Camping has become enormously popular as we emerge from COVID and is enabling hikers and families to venture out into the safety and distance of the great outdoors. There are tens of thousands of campsites across America, some, however, offer campers much more, including spectacular vistas, like these incredibly scenic campgrounds.
Zion National Park is a quintessential example of the majestic beauty of America’s Southwest, and Watchman Campground sits just within its south entrance. Campers have easy access to the park shuttle, located just a 2-minute walk away, for touring the park’s highlights. Towering sandstone formations are found throughout the campground, while the Virgin River, perfect for cooling off on a hot summer’s day, is just steps away. Sites also have a direct view of Watchman Peak, providing a spectacular backdrop to wake up to in the morning.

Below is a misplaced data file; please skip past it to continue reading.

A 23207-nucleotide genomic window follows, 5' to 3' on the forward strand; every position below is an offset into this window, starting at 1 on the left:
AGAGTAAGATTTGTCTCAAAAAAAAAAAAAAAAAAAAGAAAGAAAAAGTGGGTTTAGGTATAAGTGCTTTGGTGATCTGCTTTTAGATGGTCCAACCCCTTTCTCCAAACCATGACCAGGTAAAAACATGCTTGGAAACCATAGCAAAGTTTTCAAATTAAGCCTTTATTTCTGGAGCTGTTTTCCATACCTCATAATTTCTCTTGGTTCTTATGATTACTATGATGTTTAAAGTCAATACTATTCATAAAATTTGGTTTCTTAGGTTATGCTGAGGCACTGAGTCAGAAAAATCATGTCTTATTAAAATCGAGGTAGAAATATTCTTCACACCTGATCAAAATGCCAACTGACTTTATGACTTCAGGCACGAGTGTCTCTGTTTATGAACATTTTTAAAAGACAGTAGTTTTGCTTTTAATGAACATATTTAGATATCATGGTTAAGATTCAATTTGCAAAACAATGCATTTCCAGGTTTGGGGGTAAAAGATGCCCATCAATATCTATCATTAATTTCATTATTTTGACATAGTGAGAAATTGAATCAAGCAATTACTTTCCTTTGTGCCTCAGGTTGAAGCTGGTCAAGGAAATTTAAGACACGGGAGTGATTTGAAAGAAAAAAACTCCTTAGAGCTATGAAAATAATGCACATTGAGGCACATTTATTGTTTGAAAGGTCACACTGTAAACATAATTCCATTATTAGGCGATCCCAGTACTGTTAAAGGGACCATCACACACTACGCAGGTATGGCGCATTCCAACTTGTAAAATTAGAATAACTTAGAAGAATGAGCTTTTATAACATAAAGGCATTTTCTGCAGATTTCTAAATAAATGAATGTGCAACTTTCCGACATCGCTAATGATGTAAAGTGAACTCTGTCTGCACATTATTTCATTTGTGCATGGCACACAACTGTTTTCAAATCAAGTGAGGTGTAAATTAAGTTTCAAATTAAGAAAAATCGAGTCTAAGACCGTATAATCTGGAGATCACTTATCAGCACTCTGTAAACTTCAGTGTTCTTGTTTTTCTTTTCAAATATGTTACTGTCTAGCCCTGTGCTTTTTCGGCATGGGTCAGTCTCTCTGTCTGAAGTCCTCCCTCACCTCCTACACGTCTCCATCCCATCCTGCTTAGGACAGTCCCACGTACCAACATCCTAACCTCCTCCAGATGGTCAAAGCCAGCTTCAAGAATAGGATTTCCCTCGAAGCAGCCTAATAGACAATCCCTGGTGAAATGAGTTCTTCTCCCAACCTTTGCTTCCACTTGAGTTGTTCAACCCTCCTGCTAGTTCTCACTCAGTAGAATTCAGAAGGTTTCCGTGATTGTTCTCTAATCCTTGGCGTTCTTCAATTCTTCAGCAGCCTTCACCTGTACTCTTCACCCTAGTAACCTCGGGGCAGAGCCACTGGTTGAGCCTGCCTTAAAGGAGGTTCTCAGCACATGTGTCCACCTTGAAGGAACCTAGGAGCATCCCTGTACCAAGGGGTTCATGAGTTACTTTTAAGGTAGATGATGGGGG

Joshua Tree National Park is just two hours east of L.A., but it feels like worlds away. Stepping onto the landscape, you may feel as if you’ve entered a scene from a sci-fi movie, with the bizarrely shaped trees and huge boulders that soar hundreds of feet into the sky. The park may be in the desert, but it offers a lot more than that, including 10 mountain peaks higher than 5,000 feet as well as being an internationally renowned rock-climbing destination. It’s also one of the best places on the planet for star gazing, with incredibly dark, light-pollution-free skies. It’s hard to go wrong with any of its campgrounds, but at White Tank Campground, you’ll typically find fewer campers.